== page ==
In recent years, I have gone from walking through the stage door as a performer to sitting in the audience as a patron instead. Becoming chronically ill as a young adult has posed many new challenges to my way of life, made all the more difficult by the fact that often my illness is invisible.
On a day when I’m not using mobility aids, there is nothing that distinguishes me from other theatregoers heading off to catch the evening’s performance. In some ways, that can be a blessing: it makes a welcome change from my identity being defined by disability. However, many non-disabled people simply don’t realise how challenging the theatre environment can be when your impairment is less easily seen.
Walking about the auditorium, you wouldn’t see my muscles cramping up with the exertion of keeping me upright. Queuing for a programme, you wouldn’t know my brain felt like it was caving as vertigo kicked in. You wouldn’t realise the complex decision-making going on in my head as I worked out whether I could continue standing and queuing or whether it was time to bail. You’d be blissfully unaware of what it’s like to genuinely consider whether you’re well enough to actually see the show before it’s even started.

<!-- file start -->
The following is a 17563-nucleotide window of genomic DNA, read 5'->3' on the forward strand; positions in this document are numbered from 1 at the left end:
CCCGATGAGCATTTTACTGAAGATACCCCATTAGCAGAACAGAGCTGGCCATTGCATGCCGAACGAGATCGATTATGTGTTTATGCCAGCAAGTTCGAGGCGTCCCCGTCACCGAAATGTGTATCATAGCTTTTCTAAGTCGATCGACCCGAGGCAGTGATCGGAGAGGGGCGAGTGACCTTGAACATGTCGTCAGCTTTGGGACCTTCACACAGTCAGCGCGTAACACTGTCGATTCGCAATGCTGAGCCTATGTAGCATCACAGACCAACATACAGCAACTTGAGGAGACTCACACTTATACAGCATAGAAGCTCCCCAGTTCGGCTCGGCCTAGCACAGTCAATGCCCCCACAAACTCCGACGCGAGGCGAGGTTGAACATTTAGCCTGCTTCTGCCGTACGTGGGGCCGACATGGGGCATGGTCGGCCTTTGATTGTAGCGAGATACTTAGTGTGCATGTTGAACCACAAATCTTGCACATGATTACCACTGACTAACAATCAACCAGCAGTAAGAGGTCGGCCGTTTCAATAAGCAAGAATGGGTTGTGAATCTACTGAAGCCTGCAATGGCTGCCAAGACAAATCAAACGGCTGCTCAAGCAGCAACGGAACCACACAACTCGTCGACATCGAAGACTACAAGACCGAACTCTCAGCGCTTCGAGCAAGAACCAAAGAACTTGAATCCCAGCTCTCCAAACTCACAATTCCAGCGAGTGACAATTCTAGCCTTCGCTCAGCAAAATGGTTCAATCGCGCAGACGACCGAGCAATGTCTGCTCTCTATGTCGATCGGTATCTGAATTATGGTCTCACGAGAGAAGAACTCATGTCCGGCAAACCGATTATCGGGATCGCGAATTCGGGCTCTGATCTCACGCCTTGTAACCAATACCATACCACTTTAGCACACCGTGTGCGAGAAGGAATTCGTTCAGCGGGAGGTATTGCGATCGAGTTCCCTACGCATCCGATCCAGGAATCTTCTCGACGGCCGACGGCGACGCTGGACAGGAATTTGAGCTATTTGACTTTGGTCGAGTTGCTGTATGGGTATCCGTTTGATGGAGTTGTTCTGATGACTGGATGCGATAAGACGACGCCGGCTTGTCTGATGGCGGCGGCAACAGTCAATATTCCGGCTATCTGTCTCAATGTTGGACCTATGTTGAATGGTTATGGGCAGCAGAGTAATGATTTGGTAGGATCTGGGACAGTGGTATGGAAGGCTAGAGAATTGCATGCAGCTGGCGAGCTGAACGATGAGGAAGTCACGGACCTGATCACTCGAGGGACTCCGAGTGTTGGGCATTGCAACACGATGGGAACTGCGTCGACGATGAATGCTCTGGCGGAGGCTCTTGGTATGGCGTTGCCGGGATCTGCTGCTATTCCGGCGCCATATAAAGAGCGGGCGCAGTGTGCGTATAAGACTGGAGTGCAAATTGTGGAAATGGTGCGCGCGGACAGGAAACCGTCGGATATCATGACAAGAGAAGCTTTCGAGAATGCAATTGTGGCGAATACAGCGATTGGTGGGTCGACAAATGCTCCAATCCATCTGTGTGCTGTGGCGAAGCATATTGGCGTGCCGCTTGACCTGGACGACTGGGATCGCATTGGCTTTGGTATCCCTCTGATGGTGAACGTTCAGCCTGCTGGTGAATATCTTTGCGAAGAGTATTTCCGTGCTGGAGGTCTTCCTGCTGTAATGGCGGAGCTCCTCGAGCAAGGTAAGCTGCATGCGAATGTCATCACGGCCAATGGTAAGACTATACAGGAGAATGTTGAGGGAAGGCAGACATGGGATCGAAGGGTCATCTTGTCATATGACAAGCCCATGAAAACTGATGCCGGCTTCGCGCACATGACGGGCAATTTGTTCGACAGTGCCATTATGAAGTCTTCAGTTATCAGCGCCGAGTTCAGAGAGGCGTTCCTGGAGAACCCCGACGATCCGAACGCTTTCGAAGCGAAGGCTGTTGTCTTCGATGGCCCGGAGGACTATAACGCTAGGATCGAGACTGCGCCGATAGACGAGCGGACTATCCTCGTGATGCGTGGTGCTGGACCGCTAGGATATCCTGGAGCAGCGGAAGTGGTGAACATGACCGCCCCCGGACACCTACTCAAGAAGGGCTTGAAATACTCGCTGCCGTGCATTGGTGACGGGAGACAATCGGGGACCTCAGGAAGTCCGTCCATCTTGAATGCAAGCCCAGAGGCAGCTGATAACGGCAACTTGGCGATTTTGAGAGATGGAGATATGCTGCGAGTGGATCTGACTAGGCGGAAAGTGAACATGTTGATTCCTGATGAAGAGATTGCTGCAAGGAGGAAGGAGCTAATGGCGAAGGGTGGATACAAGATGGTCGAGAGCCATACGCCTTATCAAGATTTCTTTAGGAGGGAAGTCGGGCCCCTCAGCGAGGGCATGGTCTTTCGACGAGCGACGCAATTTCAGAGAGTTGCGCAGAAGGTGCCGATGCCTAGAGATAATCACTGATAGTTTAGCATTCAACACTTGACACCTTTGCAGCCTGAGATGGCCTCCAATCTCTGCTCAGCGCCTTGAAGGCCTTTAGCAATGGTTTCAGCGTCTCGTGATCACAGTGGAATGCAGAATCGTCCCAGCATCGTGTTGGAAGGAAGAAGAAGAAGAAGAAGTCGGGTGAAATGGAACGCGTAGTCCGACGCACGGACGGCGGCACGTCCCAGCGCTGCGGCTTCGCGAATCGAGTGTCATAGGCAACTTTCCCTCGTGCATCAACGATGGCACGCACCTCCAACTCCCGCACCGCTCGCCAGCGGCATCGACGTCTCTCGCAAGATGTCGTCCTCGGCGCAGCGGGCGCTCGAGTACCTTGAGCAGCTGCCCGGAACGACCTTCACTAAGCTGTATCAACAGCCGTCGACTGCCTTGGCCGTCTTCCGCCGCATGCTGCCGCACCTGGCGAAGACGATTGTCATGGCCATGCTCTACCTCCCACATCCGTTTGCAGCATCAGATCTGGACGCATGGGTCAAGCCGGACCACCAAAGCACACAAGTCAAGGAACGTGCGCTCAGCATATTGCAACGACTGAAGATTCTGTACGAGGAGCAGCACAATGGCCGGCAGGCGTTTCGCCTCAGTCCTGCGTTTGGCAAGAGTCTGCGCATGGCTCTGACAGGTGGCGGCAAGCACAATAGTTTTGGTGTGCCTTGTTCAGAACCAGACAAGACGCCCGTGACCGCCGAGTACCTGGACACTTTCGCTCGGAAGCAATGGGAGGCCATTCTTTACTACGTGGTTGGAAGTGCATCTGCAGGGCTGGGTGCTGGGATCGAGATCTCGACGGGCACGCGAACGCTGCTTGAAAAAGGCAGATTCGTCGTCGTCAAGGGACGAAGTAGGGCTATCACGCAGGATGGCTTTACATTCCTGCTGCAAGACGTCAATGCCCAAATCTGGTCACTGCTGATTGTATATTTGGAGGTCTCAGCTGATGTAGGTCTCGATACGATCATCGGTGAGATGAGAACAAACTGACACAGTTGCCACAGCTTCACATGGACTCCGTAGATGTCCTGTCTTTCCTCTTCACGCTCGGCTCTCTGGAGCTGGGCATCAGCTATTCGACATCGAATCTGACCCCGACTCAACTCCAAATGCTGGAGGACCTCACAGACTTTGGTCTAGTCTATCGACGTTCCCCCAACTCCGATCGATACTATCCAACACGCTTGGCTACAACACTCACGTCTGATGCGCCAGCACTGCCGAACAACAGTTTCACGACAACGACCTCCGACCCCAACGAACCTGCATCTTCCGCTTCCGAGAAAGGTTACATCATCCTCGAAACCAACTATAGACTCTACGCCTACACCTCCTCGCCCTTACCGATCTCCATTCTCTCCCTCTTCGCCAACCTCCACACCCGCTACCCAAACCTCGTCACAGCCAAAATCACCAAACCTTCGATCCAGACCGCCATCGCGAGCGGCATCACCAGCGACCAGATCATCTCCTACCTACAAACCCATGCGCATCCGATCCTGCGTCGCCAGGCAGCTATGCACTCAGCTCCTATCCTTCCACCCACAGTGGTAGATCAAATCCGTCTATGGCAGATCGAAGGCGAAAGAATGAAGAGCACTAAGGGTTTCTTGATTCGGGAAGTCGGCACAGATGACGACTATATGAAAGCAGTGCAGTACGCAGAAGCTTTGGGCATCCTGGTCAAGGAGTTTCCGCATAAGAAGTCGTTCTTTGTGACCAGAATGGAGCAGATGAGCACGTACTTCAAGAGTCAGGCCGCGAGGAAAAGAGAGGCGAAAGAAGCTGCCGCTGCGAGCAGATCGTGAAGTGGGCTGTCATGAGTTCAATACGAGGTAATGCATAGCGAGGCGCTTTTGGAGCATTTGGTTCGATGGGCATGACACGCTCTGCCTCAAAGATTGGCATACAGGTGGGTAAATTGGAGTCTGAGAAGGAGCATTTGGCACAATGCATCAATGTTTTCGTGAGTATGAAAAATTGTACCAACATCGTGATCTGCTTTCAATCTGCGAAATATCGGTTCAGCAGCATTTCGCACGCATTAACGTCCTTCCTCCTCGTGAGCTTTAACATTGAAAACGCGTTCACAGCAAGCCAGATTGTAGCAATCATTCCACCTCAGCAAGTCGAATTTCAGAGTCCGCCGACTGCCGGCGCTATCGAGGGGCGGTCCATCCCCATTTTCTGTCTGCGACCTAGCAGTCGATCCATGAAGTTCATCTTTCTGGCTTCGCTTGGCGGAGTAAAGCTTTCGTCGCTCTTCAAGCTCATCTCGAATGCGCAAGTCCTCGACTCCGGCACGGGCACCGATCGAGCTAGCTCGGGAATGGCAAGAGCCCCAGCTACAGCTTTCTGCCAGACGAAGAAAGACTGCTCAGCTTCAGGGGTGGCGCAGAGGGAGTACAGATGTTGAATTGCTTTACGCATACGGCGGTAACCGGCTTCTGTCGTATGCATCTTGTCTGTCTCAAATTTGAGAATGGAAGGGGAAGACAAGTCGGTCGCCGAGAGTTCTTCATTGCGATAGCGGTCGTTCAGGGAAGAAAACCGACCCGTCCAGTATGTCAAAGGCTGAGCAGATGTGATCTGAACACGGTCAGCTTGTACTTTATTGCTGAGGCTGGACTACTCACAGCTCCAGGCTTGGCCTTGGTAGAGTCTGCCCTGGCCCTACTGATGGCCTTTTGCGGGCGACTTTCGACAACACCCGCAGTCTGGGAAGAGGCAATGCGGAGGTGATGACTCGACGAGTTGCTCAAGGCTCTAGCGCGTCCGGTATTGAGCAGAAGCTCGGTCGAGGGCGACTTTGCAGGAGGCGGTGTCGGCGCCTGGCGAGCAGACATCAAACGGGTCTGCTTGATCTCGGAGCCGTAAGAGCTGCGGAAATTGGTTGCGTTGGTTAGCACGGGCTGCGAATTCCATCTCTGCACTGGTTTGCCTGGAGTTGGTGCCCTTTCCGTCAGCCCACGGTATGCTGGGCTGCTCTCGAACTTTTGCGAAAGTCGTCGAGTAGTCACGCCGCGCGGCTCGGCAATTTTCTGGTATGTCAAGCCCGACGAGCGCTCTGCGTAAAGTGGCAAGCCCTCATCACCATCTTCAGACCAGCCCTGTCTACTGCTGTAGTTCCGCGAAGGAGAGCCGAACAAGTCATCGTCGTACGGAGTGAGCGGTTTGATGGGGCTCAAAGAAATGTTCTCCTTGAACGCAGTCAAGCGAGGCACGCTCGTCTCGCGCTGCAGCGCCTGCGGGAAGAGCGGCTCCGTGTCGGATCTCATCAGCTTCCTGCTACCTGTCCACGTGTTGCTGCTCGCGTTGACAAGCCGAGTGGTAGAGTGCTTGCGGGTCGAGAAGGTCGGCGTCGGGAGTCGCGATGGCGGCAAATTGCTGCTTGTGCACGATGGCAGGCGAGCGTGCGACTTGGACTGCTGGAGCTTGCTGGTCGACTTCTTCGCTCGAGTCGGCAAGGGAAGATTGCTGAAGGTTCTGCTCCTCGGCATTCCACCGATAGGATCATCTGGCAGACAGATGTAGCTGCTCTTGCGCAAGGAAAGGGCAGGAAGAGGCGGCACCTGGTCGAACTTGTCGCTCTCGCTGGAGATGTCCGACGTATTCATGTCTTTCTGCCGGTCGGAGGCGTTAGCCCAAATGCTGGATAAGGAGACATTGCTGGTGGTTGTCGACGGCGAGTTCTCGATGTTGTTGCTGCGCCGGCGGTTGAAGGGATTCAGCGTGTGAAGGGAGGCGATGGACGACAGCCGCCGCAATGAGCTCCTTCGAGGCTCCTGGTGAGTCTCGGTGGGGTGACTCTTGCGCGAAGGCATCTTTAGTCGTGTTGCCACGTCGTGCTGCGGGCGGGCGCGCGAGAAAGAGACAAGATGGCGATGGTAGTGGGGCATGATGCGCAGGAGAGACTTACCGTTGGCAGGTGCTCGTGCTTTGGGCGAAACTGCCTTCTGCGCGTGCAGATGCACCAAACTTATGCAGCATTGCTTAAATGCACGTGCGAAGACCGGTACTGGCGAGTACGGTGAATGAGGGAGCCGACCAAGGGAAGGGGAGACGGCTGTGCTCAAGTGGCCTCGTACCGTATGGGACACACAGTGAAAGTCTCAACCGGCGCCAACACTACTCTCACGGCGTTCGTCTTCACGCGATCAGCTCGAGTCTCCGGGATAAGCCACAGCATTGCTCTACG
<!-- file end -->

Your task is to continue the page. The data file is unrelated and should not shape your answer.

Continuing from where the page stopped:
And of course, we mustn’t forget every invisibly ill person’s favourite social encounter in the theatre environment: daring to use the accessible toilet. Theatregoers will be no stranger to the stampede for the toilets as the interval commences, each patron with eyes only for making it to the front of the snaking queues. Naturally, this option just isn’t viable for the vertically-challenged like me, but chancing the disabled facilities comes with its own challenges. No matter how secure and justified you feel in your choices, you can always count on the tutting and passive-aggressive looks of pensioners to make you feel low.
Hearing about my experiences, you could argue that not all theatregoers are like this: many would go out of their way to assist you, if only they knew. So, how do we make the invisible visible in the theatre industry?
The Sunflower Lanyard scheme has been adopted by many organisations, and it’s been wonderful to see it becoming embraced by various ATG venues across the UK too. The lanyards can be picked up and worn by patrons, covertly symbolising that they may benefit from some additional assistance. This could then facilitate extra care from front of house staff and patrons alike, allowing wearers to more comfortably enjoy their theatre experience.
It’s important to remember that not everybody with an invisible illness will necessarily want to disclose their needs in this way, and so it’s always important to practise kindness and inclusivity: you never know who might need it. However, for those engaged with the scheme, the Sunflower Lanyards may be a ground-breaking method of ensuring the theatre industry becomes as accommodating as possible for those whose needs aren’t immediately visible.